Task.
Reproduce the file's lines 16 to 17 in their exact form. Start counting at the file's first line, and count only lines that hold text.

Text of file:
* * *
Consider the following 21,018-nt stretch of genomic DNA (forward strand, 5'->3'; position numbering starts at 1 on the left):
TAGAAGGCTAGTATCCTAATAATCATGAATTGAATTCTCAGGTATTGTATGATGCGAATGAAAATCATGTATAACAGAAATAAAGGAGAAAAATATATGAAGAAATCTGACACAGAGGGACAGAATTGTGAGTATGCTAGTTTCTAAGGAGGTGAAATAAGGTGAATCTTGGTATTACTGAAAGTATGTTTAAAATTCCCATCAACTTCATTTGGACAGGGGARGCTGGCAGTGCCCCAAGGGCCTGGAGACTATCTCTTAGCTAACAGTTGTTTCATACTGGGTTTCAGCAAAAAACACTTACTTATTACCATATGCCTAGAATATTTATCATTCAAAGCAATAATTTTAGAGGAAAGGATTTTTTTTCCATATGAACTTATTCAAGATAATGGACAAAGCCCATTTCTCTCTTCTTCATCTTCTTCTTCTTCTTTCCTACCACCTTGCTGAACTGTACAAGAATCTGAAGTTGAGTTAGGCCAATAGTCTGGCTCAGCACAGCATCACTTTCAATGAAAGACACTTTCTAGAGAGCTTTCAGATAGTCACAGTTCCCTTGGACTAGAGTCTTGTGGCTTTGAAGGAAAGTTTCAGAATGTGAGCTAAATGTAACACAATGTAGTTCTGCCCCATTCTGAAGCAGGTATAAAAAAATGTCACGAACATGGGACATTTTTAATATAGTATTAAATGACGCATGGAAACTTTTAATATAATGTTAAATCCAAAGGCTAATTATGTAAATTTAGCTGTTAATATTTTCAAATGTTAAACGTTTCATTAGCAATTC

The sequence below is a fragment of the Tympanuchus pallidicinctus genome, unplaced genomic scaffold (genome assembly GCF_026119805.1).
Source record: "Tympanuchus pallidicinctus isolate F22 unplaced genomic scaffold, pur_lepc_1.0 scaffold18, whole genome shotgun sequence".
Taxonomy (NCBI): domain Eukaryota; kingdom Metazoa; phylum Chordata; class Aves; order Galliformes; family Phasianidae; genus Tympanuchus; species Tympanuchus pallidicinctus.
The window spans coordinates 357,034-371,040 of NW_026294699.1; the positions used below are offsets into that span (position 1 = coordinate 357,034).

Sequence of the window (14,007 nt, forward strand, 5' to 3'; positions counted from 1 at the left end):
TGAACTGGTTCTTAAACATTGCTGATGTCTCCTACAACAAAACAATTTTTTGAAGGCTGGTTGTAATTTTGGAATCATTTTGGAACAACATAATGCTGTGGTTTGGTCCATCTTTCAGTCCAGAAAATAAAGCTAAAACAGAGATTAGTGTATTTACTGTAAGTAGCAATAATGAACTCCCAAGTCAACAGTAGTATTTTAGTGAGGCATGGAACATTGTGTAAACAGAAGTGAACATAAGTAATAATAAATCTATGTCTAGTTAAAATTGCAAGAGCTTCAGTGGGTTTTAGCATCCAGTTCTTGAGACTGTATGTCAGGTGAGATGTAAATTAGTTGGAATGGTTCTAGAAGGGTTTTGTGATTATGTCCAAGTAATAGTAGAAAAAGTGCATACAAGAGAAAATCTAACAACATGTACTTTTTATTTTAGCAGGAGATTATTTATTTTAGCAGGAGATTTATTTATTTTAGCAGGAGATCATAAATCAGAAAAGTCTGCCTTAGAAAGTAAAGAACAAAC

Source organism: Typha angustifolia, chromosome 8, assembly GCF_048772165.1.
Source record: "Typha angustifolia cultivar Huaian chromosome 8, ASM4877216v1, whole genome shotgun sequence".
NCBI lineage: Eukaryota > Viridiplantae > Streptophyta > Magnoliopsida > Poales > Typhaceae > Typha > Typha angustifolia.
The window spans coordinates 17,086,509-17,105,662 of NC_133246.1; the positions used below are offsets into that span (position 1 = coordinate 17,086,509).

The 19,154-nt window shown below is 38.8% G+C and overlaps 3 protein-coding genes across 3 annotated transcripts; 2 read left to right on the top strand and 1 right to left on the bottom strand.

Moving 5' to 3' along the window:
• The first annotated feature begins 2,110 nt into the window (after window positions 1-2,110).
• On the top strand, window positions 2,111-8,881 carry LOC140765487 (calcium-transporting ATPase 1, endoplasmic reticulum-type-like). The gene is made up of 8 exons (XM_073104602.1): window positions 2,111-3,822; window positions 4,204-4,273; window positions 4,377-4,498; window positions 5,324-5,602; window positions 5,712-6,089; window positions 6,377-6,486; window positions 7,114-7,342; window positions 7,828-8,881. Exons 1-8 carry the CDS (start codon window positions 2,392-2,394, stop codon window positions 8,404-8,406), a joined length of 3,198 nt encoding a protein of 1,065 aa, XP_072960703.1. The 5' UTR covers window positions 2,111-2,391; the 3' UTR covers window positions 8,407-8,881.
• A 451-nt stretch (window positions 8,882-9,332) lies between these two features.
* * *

• On the top strand, window positions 2,111-8,881 carry LOC140765487 (calcium-transporting ATPase 1, endoplasmic reticulum-type-like). The gene is made up of 8 exons (XM_073104602.1): window positions 2,111-3,822; window positions 4,204-4,273; window positions 4,377-4,498; window positions 5,324-5,602; window positions 5,712-6,089; window positions 6,377-6,486; window positions 7,114-7,342; window positions 7,828-8,881. Exons 1-8 carry the CDS (start codon window positions 2,392-2,394, stop codon window positions 8,404-8,406), a joined length of 3,198 nt encoding a protein of 1,065 aa, XP_072960703.1. The 5' UTR covers window positions 2,111-2,391; the 3' UTR covers window positions 8,407-8,881.
• A 451-nt stretch (window positions 8,882-9,332) lies between these two features.